The several offenses which I have briefly explored above have been considered here only for the purpose of ascertaining whether petitioner by his forced admissions on the witness stand has tended to convict himself of one or more of those offenses which immediately arise in the mind when his status and conduct are considered. The thought being that if he is guilty of any one or more of them, such guilt might be considered, merely as a factor however, in obtaining an understanding of the character of the man.

 Sight must not be lost of the fact that the inquiry here is directed against the petitioner solely for the purpose of evaluating and weighing his conduct and mental processes as they have bearing upon his moral character. His reputation is not under scrutiny and it is assumed to be good in the absence of any attack upon it. No question of open lewdness is involved, N.J.S.A. 2:140-1 and see Schoudel et al. v. State, 57 N.J.L. 209, 30 A. 598.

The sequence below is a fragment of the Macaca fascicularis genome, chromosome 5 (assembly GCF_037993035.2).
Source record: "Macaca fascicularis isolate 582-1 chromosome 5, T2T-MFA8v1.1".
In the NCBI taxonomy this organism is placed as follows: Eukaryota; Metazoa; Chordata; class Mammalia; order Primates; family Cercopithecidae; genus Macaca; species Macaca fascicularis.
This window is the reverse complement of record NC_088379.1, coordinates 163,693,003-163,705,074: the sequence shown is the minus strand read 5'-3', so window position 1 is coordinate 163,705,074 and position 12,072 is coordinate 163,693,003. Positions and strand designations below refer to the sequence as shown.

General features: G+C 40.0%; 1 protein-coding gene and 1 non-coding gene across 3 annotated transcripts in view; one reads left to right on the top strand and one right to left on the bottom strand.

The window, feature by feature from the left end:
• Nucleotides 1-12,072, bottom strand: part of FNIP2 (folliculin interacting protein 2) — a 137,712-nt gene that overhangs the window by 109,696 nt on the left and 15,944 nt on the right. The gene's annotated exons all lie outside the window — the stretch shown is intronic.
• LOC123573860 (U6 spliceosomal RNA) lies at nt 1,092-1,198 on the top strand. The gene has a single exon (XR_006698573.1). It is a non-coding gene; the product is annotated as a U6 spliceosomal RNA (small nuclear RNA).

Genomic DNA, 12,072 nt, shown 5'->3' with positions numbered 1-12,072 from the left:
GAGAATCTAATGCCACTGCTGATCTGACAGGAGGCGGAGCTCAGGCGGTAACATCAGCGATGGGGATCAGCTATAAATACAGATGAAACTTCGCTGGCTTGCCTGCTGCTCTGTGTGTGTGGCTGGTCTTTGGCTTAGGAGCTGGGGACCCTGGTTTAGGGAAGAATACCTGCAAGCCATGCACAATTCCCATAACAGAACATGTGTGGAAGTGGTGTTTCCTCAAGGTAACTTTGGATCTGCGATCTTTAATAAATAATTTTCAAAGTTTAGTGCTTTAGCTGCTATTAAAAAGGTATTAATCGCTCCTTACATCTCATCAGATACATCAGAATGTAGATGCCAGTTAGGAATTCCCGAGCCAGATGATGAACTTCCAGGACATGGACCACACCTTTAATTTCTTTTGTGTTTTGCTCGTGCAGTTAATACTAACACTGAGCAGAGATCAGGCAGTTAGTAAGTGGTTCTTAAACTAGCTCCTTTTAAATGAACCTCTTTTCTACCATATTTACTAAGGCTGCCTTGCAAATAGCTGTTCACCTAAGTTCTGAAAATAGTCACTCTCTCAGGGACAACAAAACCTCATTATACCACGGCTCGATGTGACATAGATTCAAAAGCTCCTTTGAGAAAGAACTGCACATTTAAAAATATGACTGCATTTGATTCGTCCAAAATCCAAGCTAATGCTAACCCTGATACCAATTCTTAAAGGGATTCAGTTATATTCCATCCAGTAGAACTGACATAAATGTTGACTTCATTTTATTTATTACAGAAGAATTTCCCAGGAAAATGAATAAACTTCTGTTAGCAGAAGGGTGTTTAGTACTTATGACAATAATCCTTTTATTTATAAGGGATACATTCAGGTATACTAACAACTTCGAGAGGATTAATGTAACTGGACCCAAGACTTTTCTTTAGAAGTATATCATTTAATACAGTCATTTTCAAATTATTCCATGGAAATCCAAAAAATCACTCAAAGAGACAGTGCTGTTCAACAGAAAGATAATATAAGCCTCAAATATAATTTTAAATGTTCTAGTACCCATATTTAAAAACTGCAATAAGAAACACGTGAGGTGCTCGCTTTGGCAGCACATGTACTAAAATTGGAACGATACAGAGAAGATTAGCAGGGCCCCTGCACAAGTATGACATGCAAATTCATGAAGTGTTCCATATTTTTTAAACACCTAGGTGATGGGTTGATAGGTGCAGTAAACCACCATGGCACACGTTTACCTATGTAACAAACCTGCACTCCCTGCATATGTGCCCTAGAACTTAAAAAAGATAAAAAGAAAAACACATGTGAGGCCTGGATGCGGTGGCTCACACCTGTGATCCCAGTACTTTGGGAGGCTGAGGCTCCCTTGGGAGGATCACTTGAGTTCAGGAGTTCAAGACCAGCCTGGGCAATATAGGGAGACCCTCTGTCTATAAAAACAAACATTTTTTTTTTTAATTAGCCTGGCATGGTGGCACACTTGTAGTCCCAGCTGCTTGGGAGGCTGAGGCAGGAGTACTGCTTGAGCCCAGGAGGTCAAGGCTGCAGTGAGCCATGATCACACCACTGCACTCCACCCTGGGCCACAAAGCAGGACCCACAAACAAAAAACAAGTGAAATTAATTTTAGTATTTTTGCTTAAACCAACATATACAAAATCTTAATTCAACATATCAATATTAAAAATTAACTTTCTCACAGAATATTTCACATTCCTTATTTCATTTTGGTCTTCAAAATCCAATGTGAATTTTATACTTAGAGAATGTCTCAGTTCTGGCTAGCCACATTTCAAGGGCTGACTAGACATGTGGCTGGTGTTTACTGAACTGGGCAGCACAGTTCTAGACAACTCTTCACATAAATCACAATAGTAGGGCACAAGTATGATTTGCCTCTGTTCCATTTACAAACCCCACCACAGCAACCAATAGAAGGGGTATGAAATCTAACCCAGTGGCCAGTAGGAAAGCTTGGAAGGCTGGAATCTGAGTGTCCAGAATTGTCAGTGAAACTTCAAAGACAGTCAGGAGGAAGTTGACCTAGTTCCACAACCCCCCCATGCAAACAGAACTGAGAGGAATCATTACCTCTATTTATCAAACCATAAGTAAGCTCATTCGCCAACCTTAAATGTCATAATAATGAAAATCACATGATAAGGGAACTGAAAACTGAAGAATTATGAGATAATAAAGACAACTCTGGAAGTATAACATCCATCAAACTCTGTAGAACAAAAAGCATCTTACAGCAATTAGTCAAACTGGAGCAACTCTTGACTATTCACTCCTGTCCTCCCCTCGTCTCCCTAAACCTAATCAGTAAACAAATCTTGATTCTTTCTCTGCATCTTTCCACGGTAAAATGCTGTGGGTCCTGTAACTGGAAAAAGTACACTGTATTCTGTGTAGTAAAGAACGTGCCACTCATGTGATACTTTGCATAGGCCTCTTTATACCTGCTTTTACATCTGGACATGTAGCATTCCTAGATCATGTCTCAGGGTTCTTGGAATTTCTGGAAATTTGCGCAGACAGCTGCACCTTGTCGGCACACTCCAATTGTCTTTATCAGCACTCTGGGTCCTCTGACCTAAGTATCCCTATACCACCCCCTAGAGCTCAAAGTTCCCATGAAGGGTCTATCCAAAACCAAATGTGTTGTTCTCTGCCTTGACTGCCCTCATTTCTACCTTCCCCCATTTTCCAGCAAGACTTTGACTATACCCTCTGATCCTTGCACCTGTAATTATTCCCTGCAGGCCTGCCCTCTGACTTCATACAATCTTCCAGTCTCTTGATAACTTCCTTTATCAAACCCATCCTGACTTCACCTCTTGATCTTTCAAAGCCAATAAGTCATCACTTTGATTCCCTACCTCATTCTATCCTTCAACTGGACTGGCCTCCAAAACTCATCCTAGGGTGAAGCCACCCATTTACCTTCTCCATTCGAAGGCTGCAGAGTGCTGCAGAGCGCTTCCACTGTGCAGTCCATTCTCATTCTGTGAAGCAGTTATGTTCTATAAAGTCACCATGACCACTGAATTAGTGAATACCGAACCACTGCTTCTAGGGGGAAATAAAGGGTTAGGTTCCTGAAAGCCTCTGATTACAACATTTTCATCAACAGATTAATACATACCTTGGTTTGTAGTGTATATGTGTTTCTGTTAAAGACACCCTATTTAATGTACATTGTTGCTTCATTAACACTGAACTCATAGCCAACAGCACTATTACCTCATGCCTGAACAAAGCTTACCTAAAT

I have before me a voluminous file containing letters written by the petitioner bearing upon his divorce difficulties, letters from attorneys, and other written matter. The spirit and intent of the petitioner is often disclosed by the file as being directed to a valid divorce, not only one of validity here but on that would be recognized as valid to free his wife in England as well. A reading of this file in connection with his testimony at the two hearings held before me discloses that he was functioning in good faith and had a strong desire to do the right thing as he, a cultured layman, saw it. On one occasion at least, he visited the British Consul in New York and came away with the impression that a Mexican divorce would be stronger in England than a divorce obtained in an American state. He testified on December 6, 1946, page 9 of the record, '* * * as far as the British point of view * * * was concerned, it would be easier for them to recognize the Mexican divorce, which would be recognized anywhere in Mexico than an American divorce which might be recognized in one state and not in another; * * *.' This, when read with the entire record, indicates a strong desire on the part of the petitioner to act in all good conscience. It is not material for present purposes that the information he obtained as to the law may have been incorrect. If the information he received was such as to appeal to the mind and conscience of an ordinary layman as being worthy of acceptance it has competence here in an attempt to answer the question bearing on his moral fitness.